Is a Publication Gap on Our CV a Job Killer?
By Dora Farkas on April 6th, 2012
Thank you for your recent article about leaving a postdoc quickly with your reputation intact. My question somewhat parallels the matter you addressed. In my case, I didn’t leave my postdoc quickly; in fact I remained with that lab for a full two years (almost to the day). However, I did choose to leave at that time because, given the time and effort I did invest in that lab, being as objective as I could be, I didn’t see any tangible progress between Day 1 and the day I left. I was told by my PI, when leaving, that I should write up any and all results in a manuscript format and that we would certainly work, long-distance, to publish whatever had been successful either as a standalone paper (1st authorship for me) or combined with someone else’s project (2nd authorship or onward for me, but at least something!). I diligently wrote up what I had, but no publication ever arose from the two years I spent as a postdoc in that lab. All-in-all, I have very little to show from all the time and effort I invested.
I’ve been working hard in an industrial postdoc for ~1.6 years since then and now even have a manuscript submitted with my name on it. At the moment, it’s the best I could hope for since the publishing frequency in industry is far less than in academic. But now that I am looking to apply for tenure-track professorships, my 2 years in that academic postdoc are coming back to haunt me, because what little feedback I get from hiring committees are telling me that I now have a 2-year “publication gap” on my CV where it effectively looks like I sat on my hands for the duration.
Other than working as hard as possible in my current position to compensate, is there any way to soften the blow of that alleged 2-year “gap” in my career?
Mind The Gap
Dear Mind the Gap,
Thank you for your email. I understand how tough it can be to work hard for two years and have very little to show for it. I have received letters from several graduate students and post-docs who have very few publications, resulting in a publication gap on their CV. The situation is a little easier for those who apply to industry positions, because employers focus more on skills than on publications. If you were to apply to industry, I would recommend putting a very heavy emphasis on your marketable job skills on your cover letter and resume, and tailor them specifically for each position. In industry they need someone who can do the job the following day, or as quickly as possible, and does not need training. They also focus on leadership skills, specifically whether you had mentored other scientists in the past. In other words, your employer wants to find out whether you would be responsible enought to have others report to you. Having an industrial post-doc is definitely advantageous for an industrial career track, and the submitted manuscript is impressive. I know several PhDs who got industrial positions after a few years of “gap”, as long as they showed that they did learn skills during those years even if they did not publish.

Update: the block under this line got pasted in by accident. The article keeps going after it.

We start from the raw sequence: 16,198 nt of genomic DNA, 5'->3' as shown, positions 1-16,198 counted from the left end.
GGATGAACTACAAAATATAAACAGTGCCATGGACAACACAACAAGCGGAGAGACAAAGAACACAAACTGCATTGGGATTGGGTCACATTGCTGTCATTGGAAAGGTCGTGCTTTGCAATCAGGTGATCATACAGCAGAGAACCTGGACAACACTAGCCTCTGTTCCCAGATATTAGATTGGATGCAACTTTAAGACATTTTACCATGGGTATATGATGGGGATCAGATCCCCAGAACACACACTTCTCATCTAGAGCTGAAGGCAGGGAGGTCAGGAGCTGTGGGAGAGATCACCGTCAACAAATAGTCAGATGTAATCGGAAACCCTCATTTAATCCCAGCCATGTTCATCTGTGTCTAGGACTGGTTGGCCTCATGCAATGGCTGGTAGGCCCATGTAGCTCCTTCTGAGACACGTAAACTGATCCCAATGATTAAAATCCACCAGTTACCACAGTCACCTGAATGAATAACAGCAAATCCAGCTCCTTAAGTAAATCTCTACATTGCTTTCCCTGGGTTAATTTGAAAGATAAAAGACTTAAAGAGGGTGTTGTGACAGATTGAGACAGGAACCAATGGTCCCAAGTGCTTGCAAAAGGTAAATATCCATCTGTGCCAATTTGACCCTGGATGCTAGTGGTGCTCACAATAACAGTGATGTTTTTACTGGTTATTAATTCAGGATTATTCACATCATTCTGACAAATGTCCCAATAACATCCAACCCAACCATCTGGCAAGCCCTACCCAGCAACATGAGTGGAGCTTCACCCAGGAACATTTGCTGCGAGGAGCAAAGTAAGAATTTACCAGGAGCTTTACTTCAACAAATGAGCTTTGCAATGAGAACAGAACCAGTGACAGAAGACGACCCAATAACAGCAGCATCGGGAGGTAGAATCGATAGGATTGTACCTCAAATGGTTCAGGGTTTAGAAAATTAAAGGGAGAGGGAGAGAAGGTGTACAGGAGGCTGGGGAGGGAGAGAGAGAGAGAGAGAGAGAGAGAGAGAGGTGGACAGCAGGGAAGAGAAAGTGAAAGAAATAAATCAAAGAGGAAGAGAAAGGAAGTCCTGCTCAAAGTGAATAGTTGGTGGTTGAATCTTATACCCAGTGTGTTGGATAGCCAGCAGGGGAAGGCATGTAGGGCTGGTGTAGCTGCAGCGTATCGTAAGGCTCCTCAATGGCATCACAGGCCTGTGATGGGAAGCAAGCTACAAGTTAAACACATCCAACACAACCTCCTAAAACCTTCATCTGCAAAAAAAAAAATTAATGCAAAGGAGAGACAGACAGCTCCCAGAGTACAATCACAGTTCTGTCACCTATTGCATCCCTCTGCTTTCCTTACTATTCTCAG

In academia, the situation is very different, because search committees focus very heavily on publications. The competition is even more fierce than in industry, and it is not unusual for candidates to apply to 50 positions, and receive only one or no interviews. At the same time, committees look for the perfect fit, and there is a chance that there is a position out there that was meant for someone with your research experience. If you find such an opening, it would be worthwhile to follow up with the search committee head, and explain why you would be the perfect fit. Make sure you mention your published manuscript. If you do not have luck with research universities, I would recommend teaching colleges, where the search committees put more emphasis on teaching experience and less on publications.
Good luck ;)
Dora Farkas, Ph.D. is the author “The Smart Way to Your Ph.D.:200 Secrets from 100 Graduates,” and the founder of PhDNet, an online community for graduate students and PhDs. You will find links to her book, monthly newsletters, and discussion board on her site. Send your questions to DearDora@benchfly.com and keep an eye out for them in an upcoming issue!
Stay tuned for Dora’s next article in two weeks! In the meantime, check a few of Dora’s recent posts:
- How to Leave a Postdoc Quickly with Your Reputation Intact
- How to Establish and Enforce the Chain of Command in Lab
- Walking the Thin Line Between a Great Result and a Lie
- Dear Boss: I Want to Graduate. Let’s Talk.
- My Boss’ Spouse: A Spy or Civilian in Lab?
- Bullying in the Lab: Are PIs Guilty
- What Came First: The Grad Student or the PI?
- Problems Communicating Science to Family? It’s Not Them, It’s You
- How to Address the Funky-Smelling Lunch Problem
- Does a Fellowship Yield Scientific Independence or Does the Boss Rule?
- The Arrogant Labmate: Face ‘Em or Forget ‘Em
- Is Grad School or Postdoc Success More Important for My Career?
Submit your questions to Dora at DearDora@benchfly.com, or use the comment box below!